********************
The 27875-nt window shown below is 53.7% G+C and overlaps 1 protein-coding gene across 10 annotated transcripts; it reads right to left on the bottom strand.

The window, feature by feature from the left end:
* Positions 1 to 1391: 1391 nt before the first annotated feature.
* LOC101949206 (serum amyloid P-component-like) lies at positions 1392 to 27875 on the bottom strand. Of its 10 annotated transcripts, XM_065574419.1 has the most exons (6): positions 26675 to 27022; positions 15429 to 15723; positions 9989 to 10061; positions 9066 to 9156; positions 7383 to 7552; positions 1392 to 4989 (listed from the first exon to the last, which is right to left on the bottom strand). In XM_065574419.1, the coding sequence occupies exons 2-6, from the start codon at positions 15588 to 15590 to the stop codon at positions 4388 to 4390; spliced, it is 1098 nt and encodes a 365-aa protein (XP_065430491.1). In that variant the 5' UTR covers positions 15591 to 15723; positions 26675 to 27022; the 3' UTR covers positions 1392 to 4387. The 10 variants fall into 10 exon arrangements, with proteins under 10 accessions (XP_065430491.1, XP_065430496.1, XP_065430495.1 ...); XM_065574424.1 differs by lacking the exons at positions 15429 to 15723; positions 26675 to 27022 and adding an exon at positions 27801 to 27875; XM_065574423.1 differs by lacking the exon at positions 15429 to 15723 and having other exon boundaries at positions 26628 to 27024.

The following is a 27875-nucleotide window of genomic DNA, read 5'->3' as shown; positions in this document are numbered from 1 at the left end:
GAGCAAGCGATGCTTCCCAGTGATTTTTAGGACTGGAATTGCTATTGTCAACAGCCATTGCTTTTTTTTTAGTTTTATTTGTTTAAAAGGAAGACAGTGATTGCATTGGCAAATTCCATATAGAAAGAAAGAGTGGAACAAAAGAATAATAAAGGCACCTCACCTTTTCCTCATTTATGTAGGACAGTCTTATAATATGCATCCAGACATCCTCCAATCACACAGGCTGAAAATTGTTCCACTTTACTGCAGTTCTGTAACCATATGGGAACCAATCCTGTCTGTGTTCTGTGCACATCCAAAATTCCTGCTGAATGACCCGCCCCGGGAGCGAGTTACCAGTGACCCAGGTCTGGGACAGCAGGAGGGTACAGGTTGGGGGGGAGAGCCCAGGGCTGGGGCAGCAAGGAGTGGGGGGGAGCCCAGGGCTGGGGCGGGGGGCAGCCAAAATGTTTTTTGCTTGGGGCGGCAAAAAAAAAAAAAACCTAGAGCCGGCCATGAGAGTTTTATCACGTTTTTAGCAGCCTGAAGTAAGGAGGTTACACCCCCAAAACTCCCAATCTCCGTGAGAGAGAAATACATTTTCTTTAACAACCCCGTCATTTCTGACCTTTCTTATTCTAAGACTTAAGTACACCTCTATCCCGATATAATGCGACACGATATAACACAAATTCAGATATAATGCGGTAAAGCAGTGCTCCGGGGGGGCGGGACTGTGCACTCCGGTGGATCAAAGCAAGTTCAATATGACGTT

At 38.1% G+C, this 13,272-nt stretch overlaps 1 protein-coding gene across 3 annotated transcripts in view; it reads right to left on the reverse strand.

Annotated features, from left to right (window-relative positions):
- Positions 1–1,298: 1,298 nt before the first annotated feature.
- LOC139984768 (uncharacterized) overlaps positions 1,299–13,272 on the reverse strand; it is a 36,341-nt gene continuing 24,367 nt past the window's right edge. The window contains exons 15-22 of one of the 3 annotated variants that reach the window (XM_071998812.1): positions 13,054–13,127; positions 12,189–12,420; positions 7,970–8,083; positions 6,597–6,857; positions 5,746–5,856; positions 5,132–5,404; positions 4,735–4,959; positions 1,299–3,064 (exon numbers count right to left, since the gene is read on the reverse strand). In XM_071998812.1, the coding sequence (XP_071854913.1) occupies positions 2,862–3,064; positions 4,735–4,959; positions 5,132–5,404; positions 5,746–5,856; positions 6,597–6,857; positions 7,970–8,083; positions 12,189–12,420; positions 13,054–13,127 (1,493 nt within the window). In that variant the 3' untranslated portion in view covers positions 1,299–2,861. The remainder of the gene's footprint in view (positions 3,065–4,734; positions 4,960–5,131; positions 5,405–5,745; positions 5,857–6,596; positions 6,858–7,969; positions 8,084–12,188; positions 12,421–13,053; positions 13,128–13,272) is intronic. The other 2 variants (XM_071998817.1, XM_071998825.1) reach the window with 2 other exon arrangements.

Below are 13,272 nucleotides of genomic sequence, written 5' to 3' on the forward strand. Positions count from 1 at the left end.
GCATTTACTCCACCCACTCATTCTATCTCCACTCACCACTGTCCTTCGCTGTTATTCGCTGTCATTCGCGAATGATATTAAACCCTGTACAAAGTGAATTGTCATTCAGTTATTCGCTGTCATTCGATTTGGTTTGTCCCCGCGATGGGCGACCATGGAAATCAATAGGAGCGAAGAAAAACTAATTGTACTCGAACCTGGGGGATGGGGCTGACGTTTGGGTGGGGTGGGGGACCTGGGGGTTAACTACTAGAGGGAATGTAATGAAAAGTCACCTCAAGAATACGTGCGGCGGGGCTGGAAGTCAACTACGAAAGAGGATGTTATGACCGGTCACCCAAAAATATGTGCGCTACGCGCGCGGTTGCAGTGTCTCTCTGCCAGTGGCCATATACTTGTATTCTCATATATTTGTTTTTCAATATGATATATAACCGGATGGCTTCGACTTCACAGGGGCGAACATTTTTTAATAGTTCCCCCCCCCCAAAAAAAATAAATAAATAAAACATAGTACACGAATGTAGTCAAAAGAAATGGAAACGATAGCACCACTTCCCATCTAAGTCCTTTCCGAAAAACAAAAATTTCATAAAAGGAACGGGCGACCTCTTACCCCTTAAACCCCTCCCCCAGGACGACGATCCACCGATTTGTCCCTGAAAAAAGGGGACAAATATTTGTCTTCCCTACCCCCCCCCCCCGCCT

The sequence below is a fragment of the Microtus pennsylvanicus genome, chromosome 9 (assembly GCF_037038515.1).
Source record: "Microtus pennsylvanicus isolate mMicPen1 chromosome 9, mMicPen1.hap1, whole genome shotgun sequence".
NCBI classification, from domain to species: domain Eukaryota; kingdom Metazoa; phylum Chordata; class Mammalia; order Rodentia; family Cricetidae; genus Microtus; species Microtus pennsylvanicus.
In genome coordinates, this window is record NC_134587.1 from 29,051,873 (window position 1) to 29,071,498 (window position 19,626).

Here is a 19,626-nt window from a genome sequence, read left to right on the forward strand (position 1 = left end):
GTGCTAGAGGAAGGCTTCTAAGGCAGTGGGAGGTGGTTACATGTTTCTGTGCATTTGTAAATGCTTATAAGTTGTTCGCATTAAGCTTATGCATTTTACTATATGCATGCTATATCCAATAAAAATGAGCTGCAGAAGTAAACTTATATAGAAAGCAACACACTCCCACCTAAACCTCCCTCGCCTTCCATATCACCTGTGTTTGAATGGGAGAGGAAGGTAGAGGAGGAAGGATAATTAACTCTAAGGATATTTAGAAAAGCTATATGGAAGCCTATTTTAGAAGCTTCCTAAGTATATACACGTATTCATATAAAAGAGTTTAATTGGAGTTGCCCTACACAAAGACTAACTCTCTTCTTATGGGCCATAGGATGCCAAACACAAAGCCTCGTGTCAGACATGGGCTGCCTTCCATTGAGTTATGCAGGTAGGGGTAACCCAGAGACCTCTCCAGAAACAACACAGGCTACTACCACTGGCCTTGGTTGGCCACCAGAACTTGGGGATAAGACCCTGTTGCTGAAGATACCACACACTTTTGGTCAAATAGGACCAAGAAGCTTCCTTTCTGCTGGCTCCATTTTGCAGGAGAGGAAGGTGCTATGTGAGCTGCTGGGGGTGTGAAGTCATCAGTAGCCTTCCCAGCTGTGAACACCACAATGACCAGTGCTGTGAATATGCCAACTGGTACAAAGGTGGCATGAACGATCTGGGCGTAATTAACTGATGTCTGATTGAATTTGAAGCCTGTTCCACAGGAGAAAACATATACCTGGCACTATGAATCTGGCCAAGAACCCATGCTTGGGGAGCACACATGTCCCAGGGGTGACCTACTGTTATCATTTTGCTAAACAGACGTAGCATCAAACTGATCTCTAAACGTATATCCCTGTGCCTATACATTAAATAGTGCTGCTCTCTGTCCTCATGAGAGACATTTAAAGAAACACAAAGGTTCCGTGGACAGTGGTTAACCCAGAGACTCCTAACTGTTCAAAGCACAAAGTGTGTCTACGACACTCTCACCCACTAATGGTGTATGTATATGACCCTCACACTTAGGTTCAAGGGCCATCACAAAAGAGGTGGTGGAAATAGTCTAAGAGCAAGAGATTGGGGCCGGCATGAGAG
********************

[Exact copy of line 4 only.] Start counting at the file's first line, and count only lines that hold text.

* LOC101949206 (serum amyloid P-component-like) lies at positions 1392 to 27875 on the bottom strand. Of its 10 annotated transcripts, XM_065574419.1 has the most exons (6): positions 26675 to 27022; positions 15429 to 15723; positions 9989 to 10061; positions 9066 to 9156; positions 7383 to 7552; positions 1392 to 4989 (listed from the first exon to the last, which is right to left on the bottom strand). In XM_065574419.1, the coding sequence occupies exons 2-6, from the start codon at positions 15588 to 15590 to the stop codon at positions 4388 to 4390; spliced, it is 1098 nt and encodes a 365-aa protein (XP_065430491.1). In that variant the 5' UTR covers positions 15591 to 15723; positions 26675 to 27022; the 3' UTR covers positions 1392 to 4387. The 10 variants fall into 10 exon arrangements, with proteins under 10 accessions (XP_065430491.1, XP_065430496.1, XP_065430495.1 ...); XM_065574424.1 differs by lacking the exons at positions 15429 to 15723; positions 26675 to 27022 and adding an exon at positions 27801 to 27875; XM_065574423.1 differs by lacking the exon at positions 15429 to 15723 and having other exon boundaries at positions 26628 to 27024.